Tau Ursae Majoris

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Tau Ursae Majoris
Diagram showing star positions and boundaries of the Ursa Major constellation and its surroundings
Cercle rouge 100%.svg
Location of τ Ursae Majoris (circled)
Observation data
Epoch J2000.0      Equinox J2000.0 (ICRS)
Constellation Ursa Major
Right ascension 09h 10m 55.06553s[1]
Declination +63° 30′ 49.0553″[1]
Apparent magnitude (V) 4.66[2]
Characteristics
Spectral type kA5hF0mF5 II[3]
U−B color index +0.14[2]
B−V color index +0.35[2]
Astrometry
Radial velocity (Rv) −9.80±0.30[4] km/s
Proper motion (μ) RA: +102.37[1] mas/yr
Dec.: −63.55[1] mas/yr
Parallax (π) 25.82 ± 0.54[1] mas
Distance 126 ± 3 ly
(38.7 ± 0.8 pc)
Absolute magnitude (MV) +1.73[5]
Orbit[6]
Period (P) 1,062.4 d
Eccentricity (e) 0.48
Periastron epoch (T) 2425721.6 JD
Argument of periastron (ω)
(secondary)
349.4°
Semi-amplitude (K1)
(primary)
3.9 km/s
Details
τ UMa A
Mass 1.8±0.1[7] M
Luminosity 16[8] L
Surface gravity (log g) 3.86±0.43[9] cgs
Temperature 7,343±100[9] K
Metallicity [Fe/H] +0.57±0.15[9] dex
Rotational velocity (v sin i) 21[10] km/s
Other designations
τ UMa, 14 Ursae Majoris, BD+64° 723, FK5 2727, HD 78362, HIP 45075, HR 3624, SAO 14796, WDS J09109+6331A.[11]
Database references
SIMBAD data

Tau Ursae Majoris (τ UMa) is the Bayer designation for a binary star in the northern circumpolar constellation of Ursa Major. It is visible to the naked eye, having an apparent visual magnitude of 4.66.[2] With an annual parallax shift of 25.82 mas,[1] it is located about 126 light years from the Sun. At that distance, the visual magnitude is diminished by an extinction factor of 0.19 due to interstellar dust.[9]

This is a single-lined spectroscopic binary star system with an orbital period of 2.9 years and an eccentricity of 0.48.[6] The primary member, component A, is an evolved bright giant with a stellar classification of kA5hF0mF5 II.[3] This notation indicates the star's spectrum shows the calcium K lines of an A5 star, the hydrogen lines of an F0 star, and the metallic lines of an F5 star,[12] it is an evolved Am star of the ρ Puppis type, a class of evolved stars showing the Am chemical peculiarities.[13] It is located in the instability strip of the Hertzsprung–Russell diagram but is not thought to be variable.[7]

With φ, h, υ, θ, e, and f, it composed the Arabic asterism Sarīr Banāt al-Na'sh, the Throne of the daughters of Na'sh, and al-Haud, the Pond.[14]

References[edit]

  1. ^ a b c d e f van Leeuwen, F. (2007), "Validation of the new Hipparcos reduction", Astronomy and Astrophysics, 474 (2): 653–664, arXiv:0708.1752Freely accessible, Bibcode:2007A&A...474..653V, doi:10.1051/0004-6361:20078357. 
  2. ^ a b c d Mermilliod, J.-C. (1986), "Compilation of Eggen's UBV data, transformed to UBV (unpublished)", Catalogue of Eggen's UBV data, SIMBAD, Bibcode:1986EgUBV........0M. 
  3. ^ a b Gray, R. O.; et al. (July 2006), "Contributions to the Nearby Stars (NStars) Project: spectroscopy of stars earlier than M0 within 40 pc-The Southern Sample", The Astronomical Journal, 132 (1): 161–170, arXiv:astro-ph/0603770Freely accessible, Bibcode:2006AJ....132..161G, doi:10.1086/504637.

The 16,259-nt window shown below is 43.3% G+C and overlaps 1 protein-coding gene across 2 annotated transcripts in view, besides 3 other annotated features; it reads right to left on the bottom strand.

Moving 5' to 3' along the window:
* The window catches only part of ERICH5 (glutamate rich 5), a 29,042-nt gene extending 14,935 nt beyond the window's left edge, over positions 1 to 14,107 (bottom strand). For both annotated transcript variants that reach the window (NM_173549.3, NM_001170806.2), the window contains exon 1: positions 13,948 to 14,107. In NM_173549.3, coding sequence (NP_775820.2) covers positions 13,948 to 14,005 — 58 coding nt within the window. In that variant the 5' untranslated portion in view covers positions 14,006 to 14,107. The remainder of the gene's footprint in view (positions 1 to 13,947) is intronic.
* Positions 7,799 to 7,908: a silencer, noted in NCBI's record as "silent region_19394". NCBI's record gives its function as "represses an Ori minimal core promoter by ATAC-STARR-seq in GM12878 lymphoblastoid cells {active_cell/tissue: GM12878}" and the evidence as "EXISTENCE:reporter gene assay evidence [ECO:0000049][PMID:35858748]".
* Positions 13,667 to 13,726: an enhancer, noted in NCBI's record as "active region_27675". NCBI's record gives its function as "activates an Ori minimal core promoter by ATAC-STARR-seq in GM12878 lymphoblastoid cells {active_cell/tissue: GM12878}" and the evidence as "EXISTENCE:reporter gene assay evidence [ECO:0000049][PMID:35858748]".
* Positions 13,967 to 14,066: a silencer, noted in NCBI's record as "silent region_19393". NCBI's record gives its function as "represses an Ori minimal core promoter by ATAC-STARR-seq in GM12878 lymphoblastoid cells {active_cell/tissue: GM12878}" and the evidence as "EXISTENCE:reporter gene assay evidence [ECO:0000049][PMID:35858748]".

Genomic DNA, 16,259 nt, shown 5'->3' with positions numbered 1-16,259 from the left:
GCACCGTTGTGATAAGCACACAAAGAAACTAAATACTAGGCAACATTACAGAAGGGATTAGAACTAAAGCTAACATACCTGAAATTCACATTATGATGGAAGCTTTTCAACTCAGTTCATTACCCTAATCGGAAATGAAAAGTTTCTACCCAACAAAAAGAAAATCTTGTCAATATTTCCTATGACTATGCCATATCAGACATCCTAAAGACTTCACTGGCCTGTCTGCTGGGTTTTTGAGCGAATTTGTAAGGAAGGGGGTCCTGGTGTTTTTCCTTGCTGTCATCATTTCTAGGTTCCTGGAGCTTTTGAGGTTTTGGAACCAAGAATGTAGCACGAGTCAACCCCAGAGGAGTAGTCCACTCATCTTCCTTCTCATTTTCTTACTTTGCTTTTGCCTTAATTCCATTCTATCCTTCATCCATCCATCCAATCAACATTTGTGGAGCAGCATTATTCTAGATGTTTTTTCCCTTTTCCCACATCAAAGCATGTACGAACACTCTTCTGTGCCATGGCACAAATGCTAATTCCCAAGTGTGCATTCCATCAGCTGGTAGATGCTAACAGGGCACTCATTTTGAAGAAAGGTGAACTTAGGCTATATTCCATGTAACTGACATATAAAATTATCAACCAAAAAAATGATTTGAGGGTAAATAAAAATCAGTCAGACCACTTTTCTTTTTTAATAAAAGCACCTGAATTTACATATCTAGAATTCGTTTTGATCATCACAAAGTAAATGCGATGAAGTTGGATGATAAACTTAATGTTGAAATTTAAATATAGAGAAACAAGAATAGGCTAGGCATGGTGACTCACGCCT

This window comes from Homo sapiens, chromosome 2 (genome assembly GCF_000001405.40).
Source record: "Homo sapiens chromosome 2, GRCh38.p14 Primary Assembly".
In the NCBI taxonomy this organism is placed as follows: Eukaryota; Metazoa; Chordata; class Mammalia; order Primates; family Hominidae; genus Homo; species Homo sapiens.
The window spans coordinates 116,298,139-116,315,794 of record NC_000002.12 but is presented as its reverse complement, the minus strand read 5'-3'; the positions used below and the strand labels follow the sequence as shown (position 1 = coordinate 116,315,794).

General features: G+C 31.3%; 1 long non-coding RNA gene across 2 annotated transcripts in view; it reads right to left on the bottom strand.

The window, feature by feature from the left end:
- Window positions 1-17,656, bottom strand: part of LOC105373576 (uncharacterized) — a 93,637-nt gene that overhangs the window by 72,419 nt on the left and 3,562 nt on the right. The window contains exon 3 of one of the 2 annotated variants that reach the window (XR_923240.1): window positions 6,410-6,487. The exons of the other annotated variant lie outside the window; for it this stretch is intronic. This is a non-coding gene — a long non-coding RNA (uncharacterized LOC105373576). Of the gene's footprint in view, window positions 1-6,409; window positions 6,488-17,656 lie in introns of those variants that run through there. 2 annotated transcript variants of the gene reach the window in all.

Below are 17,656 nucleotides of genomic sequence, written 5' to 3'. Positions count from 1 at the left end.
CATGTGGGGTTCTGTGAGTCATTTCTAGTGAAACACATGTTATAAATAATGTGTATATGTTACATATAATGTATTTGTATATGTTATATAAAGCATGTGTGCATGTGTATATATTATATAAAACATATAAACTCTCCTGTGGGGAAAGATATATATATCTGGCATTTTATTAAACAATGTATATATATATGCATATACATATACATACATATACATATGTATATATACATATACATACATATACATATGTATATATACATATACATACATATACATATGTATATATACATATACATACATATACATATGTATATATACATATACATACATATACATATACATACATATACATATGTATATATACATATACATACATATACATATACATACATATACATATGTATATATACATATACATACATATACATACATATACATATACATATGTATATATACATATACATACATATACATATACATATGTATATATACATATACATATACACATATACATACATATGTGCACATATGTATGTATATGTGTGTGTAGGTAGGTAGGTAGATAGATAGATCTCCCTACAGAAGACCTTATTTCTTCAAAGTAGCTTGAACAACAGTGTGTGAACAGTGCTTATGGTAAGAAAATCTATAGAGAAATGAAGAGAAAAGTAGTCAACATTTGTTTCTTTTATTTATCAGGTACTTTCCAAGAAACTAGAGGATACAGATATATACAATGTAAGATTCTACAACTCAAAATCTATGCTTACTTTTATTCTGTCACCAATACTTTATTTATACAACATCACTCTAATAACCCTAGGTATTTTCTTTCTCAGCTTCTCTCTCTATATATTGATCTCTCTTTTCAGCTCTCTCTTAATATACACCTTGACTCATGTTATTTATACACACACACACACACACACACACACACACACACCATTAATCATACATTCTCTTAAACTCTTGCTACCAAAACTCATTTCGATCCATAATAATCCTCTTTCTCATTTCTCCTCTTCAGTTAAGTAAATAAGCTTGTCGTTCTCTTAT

4. ^ de Bruijne, J. H. J.; Eilers, A.-C. (October 2012), "Radial velocities for the HIPPARCOS-Gaia Hundred-Thousand-Proper-Motion project", Astronomy & Astrophysics, 546: 14, arXiv:1208.3048Freely accessible, Bibcode:2012A&A...546A..61D, doi:10.1051/0004-6361/201219219, A61. 
  5. ^ Anderson, E.; Francis, Ch. (2012), "XHIP: An extended hipparcos compilation", Astronomy Letters, 38 (5): 331, arXiv:1108.4971Freely accessible, Bibcode:2012AstL...38..331A, doi:10.1134/S1063773712050015. 
  6. ^ a b Pourbaix, D.; Tokovinin, A. A.; Batten, A. H.; Fekel, F. C.; Hartkopf, W. I.; et al. (2004), "SB9: The ninth catalogue of spectroscopic binary orbits", Astronomy & Astrophysics, 424 (2): 727, arXiv:astro-ph/0406573Freely accessible, Bibcode:2004A&A...424..727P, doi:10.1051/0004-6361:20041213. 
  7. ^ a b Burkhart, C.; et al. (January 2005), "The field Am and ρ Puppis-like stars: Lithium and heavier elements", Astronomy and Astrophysics, 429: 1043–1049, Bibcode:2005A&A...429.1043B, doi:10.1051/0004-6361:20040467. 
  8. ^ McDonald, I.; et al. (2012), "Fundamental Parameters and Infrared Excesses of Hipparcos Stars", Monthly Notices of the Royal Astronomical Society, 427 (1): 343–57, arXiv:1208.2037Freely accessible, Bibcode:2012MNRAS.427..343M, doi:10.1111/j.1365-2966.2012.21873.x. 
  9. ^ a b c d Koleva, M.; Vazdekis, A. (February 2012), "Stellar population models in the UV. I. Characterisation of the New Generation Stellar Library", Astronomy & Astrophysics, 538: A143, arXiv:1111.5449Freely accessible, Bibcode:2012A&A...538A.143K, doi:10.1051/0004-6361/201118065. 
  10. ^ Royer, F.; et al. (October 2002), "Rotational velocities of A-type stars in the northern hemisphere. II. Measurement of v sin i", Astronomy and Astrophysics, 393: 897–911, arXiv:astro-ph/0205255Freely accessible, Bibcode:2002A&A...393..897R, doi:10.1051/0004-6361:20020943. 
  11. ^ "tau UMa". SIMBAD. Centre de données astronomiques de Strasbourg. Retrieved 2017-02-25. 
  12. ^ Gray, Richard O.; Corbally, J. (2009), Stellar Spectral Classification, Princeton University Press, p. 178, ISBN 0691125112. 
  13. ^ Zaremba, D. (1979), "On the determination of the stellar chemical composition. I - Tau UMa", Acta Astronomica, 29 (4): 573–586, Bibcode:1979AcA....29..573Z. 
  14. ^ Allen, Richard Hinckley (1899), Star-Names and Their Meanings, New York: G. E. Stechert, p. 442.